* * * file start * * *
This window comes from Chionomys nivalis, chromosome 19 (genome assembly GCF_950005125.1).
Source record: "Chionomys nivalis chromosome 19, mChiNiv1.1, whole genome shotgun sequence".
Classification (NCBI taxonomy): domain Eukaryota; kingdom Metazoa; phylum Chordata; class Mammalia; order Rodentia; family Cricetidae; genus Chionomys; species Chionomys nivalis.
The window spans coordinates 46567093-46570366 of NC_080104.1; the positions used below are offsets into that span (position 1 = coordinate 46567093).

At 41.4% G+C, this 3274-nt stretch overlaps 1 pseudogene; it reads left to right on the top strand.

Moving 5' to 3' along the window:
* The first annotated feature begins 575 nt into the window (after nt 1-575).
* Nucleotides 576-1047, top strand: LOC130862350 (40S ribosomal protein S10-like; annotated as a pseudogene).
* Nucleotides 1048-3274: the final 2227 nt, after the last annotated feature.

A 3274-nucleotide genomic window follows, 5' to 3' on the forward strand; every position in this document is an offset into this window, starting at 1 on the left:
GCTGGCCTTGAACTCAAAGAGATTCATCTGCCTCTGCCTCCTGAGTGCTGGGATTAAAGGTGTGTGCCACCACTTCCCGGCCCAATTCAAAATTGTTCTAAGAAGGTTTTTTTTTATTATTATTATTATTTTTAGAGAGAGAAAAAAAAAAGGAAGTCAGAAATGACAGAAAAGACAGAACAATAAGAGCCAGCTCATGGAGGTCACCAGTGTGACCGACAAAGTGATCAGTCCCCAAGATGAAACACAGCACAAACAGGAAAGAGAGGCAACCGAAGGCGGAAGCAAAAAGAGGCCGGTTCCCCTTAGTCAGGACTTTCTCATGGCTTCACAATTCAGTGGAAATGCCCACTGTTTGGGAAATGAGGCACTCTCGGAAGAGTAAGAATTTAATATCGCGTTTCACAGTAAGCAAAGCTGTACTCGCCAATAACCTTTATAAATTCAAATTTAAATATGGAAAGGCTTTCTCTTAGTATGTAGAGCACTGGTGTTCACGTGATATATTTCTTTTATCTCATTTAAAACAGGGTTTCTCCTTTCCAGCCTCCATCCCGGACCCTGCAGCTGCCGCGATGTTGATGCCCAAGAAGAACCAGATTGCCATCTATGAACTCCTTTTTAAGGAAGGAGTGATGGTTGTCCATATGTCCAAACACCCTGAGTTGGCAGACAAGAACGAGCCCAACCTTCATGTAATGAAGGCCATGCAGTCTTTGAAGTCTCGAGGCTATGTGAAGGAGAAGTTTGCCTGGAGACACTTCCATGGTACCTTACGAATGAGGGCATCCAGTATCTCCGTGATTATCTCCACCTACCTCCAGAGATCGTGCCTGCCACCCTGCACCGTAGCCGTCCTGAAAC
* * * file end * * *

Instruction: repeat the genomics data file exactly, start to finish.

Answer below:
This window comes from Chionomys nivalis, chromosome 19 (genome assembly GCF_950005125.1).
Source record: "Chionomys nivalis chromosome 19, mChiNiv1.1, whole genome shotgun sequence".
Classification (NCBI taxonomy): domain Eukaryota; kingdom Metazoa; phylum Chordata; class Mammalia; order Rodentia; family Cricetidae; genus Chionomys; species Chionomys nivalis.
The window spans coordinates 46567093-46570366 of NC_080104.1; the positions used below are offsets into that span (position 1 = coordinate 46567093).

At 41.4% G+C, this 3274-nt stretch overlaps 1 pseudogene; it reads left to right on the top strand.

Moving 5' to 3' along the window:
* The first annotated feature begins 575 nt into the window (after nt 1-575).
* Nucleotides 576-1047, top strand: LOC130862350 (40S ribosomal protein S10-like; annotated as a pseudogene).
* Nucleotides 1048-3274: the final 2227 nt, after the last annotated feature.

A 3274-nucleotide genomic window follows, 5' to 3' on the forward strand; every position in this document is an offset into this window, starting at 1 on the left:
GCTGGCCTTGAACTCAAAGAGATTCATCTGCCTCTGCCTCCTGAGTGCTGGGATTAAAGGTGTGTGCCACCACTTCCCGGCCCAATTCAAAATTGTTCTAAGAAGGTTTTTTTTTATTATTATTATTATTTTTAGAGAGAGAAAAAAAAAAGGAAGTCAGAAATGACAGAAAAGACAGAACAATAAGAGCCAGCTCATGGAGGTCACCAGTGTGACCGACAAAGTGATCAGTCCCCAAGATGAAACACAGCACAAACAGGAAAGAGAGGCAACCGAAGGCGGAAGCAAAAAGAGGCCGGTTCCCCTTAGTCAGGACTTTCTCATGGCTTCACAATTCAGTGGAAATGCCCACTGTTTGGGAAATGAGGCACTCTCGGAAGAGTAAGAATTTAATATCGCGTTTCACAGTAAGCAAAGCTGTACTCGCCAATAACCTTTATAAATTCAAATTTAAATATGGAAAGGCTTTCTCTTAGTATGTAGAGCACTGGTGTTCACGTGATATATTTCTTTTATCTCATTTAAAACAGGGTTTCTCCTTTCCAGCCTCCATCCCGGACCCTGCAGCTGCCGCGATGTTGATGCCCAAGAAGAACCAGATTGCCATCTATGAACTCCTTTTTAAGGAAGGAGTGATGGTTGTCCATATGTCCAAACACCCTGAGTTGGCAGACAAGAACGAGCCCAACCTTCATGTAATGAAGGCCATGCAGTCTTTGAAGTCTCGAGGCTATGTGAAGGAGAAGTTTGCCTGGAGACACTTCCATGGTACCTTACGAATGAGGGCATCCAGTATCTCCGTGATTATCTCCACCTACCTCCAGAGATCGTGCCTGCCACCCTGCACCGTAGCCGTCCTGAAAC